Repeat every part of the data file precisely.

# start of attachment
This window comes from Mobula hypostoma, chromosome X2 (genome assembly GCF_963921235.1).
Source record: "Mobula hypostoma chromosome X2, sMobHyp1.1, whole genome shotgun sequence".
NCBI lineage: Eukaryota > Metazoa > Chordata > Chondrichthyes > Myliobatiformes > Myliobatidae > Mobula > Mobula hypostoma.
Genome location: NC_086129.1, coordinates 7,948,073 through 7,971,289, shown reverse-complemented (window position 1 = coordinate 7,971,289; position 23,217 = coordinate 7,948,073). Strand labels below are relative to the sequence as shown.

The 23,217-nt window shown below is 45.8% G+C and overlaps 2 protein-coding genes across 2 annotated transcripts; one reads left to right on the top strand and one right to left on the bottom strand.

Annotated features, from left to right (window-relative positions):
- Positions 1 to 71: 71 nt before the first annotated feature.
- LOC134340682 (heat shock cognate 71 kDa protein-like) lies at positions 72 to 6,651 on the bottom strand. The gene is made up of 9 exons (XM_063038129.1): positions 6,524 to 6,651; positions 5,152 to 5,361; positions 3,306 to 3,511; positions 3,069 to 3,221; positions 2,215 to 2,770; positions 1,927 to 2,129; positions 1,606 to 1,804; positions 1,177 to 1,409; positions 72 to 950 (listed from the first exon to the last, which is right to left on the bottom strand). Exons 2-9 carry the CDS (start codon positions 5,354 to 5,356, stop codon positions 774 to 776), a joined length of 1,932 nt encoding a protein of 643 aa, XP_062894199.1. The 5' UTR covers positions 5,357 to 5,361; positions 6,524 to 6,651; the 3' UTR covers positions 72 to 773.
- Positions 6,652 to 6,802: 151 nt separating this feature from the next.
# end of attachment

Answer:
This window comes from Mobula hypostoma, chromosome X2 (genome assembly GCF_963921235.1).
Source record: "Mobula hypostoma chromosome X2, sMobHyp1.1, whole genome shotgun sequence".
NCBI lineage: Eukaryota > Metazoa > Chordata > Chondrichthyes > Myliobatiformes > Myliobatidae > Mobula > Mobula hypostoma.
Genome location: NC_086129.1, coordinates 7,948,073 through 7,971,289, shown reverse-complemented (window position 1 = coordinate 7,971,289; position 23,217 = coordinate 7,948,073). Strand labels below are relative to the sequence as shown.

The 23,217-nt window shown below is 45.8% G+C and overlaps 2 protein-coding genes across 2 annotated transcripts; one reads left to right on the top strand and one right to left on the bottom strand.

Annotated features, from left to right (window-relative positions):
- Positions 1 to 71: 71 nt before the first annotated feature.
- LOC134340682 (heat shock cognate 71 kDa protein-like) lies at positions 72 to 6,651 on the bottom strand. The gene is made up of 9 exons (XM_063038129.1): positions 6,524 to 6,651; positions 5,152 to 5,361; positions 3,306 to 3,511; positions 3,069 to 3,221; positions 2,215 to 2,770; positions 1,927 to 2,129; positions 1,606 to 1,804; positions 1,177 to 1,409; positions 72 to 950 (listed from the first exon to the last, which is right to left on the bottom strand). Exons 2-9 carry the CDS (start codon positions 5,354 to 5,356, stop codon positions 774 to 776), a joined length of 1,932 nt encoding a protein of 643 aa, XP_062894199.1. The 5' UTR covers positions 5,357 to 5,361; positions 6,524 to 6,651; the 3' UTR covers positions 72 to 773.
- Positions 6,652 to 6,802: 151 nt separating this feature from the next.